July 22, 2010

Judge orders trove of Kafka documents — said to include never-before-seen short story — to be made public


Franz Kafka

Franz Kafka

Following up on an earlier report: “A judge at Tel Aviv District Family Court on Tuesday rejected a request for a gag order on the contents of a box containing manuscripts written by Franz Kafka,” reports a Haaretz story by Ofer Aderet. “Eva Hoffe, the Israeli woman who inherited the documents, was asked to pay court costs to the National Library and attorney Ehud Sol, the manager of the estate of Kafka’s close friend Max Brod.”

Perhaps more importantly: “Judge Talia Pardo also instructed attorneys Tuesday to prepare a detailed list of the items in the safe deposit boxes to be published ….”

Then comes the shocker, apparently leaked to Aderet by a witness to the forced opening of the safe deposit where the box of documents was kept last week:

Haaretz has learned that a huge amount of documents found in the safe deposit boxes are letters and manuscripts belonging to Kafka and Brod. Also in the box is a handwritten short story by Kafka that has never before been seen.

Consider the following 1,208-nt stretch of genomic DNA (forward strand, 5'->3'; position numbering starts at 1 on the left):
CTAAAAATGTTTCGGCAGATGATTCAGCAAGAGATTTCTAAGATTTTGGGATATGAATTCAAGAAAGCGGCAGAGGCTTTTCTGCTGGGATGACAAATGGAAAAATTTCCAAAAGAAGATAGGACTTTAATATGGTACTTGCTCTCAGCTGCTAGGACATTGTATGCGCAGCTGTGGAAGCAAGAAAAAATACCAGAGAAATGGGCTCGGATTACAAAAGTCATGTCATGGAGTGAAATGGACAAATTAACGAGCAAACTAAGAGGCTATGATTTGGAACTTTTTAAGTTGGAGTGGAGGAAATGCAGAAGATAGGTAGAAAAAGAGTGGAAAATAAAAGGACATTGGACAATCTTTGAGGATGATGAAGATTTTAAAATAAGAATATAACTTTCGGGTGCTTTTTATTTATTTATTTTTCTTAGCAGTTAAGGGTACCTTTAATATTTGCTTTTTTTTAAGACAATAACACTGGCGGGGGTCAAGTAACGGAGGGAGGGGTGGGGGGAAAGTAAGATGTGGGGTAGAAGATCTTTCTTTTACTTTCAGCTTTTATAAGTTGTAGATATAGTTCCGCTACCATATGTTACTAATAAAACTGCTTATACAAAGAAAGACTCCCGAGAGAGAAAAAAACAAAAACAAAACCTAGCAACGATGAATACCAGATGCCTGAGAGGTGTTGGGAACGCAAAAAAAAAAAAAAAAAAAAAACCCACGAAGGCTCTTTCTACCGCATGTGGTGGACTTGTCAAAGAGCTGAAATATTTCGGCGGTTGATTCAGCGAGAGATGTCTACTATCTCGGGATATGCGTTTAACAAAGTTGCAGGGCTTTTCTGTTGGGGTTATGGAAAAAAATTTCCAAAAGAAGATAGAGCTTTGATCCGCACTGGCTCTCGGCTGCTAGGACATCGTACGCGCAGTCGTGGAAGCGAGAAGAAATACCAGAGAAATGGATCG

From a research point of view, the handwritten manuscript is of great value since Kafka’s publications over the years had been edited by Brod.

As you probably guessed, the fight over ownership of the documents is only intensifying. Once again Haaretz does not clarify why Hoffe, who seems to clearly own the documents, is having them taken away from her. But it does report that both the Israeli National Library and Germany’s Archive of German Literature have staked claims to ownership of the documents.

Expect it to get even more intense soon: “Several more safe deposit boxes are due to be opened by court officials and lawyers in Tel Aviv, where more documents and manuscripts of the two authors are expected to be found.” There are also safe deposit boxes containing Kafka documents in Vienna.

Kafka famously ordered that all his documents be destroyed upon his death.

Dennis Johnson is the founder of MobyLives, and the co-founder and co-publisher of Melville House.